Put this at the top of the list of books I started reading with a ho-hum attitude and wound up absolutely loving. Lots and lots of bloggers have recommended this to me over the past couple of years, so when I saw it on the shelf in the Junior Fiction section at the library, I decided to try it. But I wasn't sure at all that I would like it.
At first, I thought it was cutesy. And, let's be honest: the idea behind it is cutesy. An orphan gets sent to college by an anonymous benefactor who pays her way on the condition that she write him regular letters detailing her progress. Pretty far-fetched and, well, quaint. But that orphan, Jerusha "Judy" Abbott, won the hearts of her benefactor and yours truly with her buoyant worldview and wonder-filled description of life outside the orphanage at last. She was sarcastic, yet sweet; studious, yet playful. I've been enchanted, I tell you.
I did see the plot twist of sorts coming, and was a little annoyed at first that Jerusha didn't. But then I realized that if I was in her position, I would be like, "No way. That could never happen. It would be too big a coincidence." So I figure that's what she thought.
I found a copy of the sequel, Dear Enemy, at the thrift store, so I'm hoping to start that before too terribly long.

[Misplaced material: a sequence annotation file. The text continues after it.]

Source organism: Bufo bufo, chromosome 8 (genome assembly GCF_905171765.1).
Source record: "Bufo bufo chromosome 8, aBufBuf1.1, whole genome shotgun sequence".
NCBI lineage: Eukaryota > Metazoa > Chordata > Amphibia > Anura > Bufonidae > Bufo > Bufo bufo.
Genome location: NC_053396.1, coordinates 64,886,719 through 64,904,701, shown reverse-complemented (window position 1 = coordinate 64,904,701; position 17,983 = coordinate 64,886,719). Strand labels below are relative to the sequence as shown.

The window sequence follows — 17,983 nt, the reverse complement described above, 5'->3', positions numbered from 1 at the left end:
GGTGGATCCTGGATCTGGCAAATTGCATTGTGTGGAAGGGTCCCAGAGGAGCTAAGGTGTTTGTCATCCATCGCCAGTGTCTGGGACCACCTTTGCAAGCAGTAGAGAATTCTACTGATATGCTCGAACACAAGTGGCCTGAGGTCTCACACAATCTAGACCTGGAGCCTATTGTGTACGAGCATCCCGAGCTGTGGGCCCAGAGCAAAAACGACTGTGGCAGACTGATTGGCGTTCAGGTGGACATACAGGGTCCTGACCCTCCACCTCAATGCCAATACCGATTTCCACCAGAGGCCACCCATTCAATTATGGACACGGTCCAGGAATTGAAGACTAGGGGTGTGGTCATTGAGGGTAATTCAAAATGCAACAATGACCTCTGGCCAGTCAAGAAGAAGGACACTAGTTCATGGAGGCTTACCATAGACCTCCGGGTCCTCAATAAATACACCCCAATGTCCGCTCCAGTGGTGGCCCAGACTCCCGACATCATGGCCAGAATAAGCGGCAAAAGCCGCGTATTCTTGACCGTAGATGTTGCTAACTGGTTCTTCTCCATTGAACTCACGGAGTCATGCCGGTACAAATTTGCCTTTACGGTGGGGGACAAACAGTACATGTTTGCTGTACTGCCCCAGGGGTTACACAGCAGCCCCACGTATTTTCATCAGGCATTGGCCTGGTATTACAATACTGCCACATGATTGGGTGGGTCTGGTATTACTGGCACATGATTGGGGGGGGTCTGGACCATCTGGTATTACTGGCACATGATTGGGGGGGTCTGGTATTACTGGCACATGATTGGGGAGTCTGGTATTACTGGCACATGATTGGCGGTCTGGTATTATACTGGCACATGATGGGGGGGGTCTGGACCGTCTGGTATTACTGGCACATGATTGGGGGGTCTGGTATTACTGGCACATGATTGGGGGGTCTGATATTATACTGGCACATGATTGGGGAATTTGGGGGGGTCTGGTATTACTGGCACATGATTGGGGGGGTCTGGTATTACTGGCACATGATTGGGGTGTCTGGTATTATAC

First Line: The first Wednesday in every month was a Perfectly Awful Day -- a day to be awaited with dread, endured with courage, and forgotten with haste.
Particularly Good Bits:
Anybody can rise to a crisis and face a crushing tragedy with courage, but to meet the petty hazards of the day with a laugh -- I really think that requires spirit (p. 49).
But aren't the streets entertaining? And the people? And the shops? I never saw such lovely things as there are in the windows. It makes you want to devote your life to wearing clothes (p. 87).
PS. This is one of those wicked anonymous letters you read about in novels (p. 130).
If This was a Movie, I Would Rate It: G. Clean and light and fun.
This is my sixteenth book read and reviewed for the Classics Club and my seventeenth for the I Love Library Books challenge.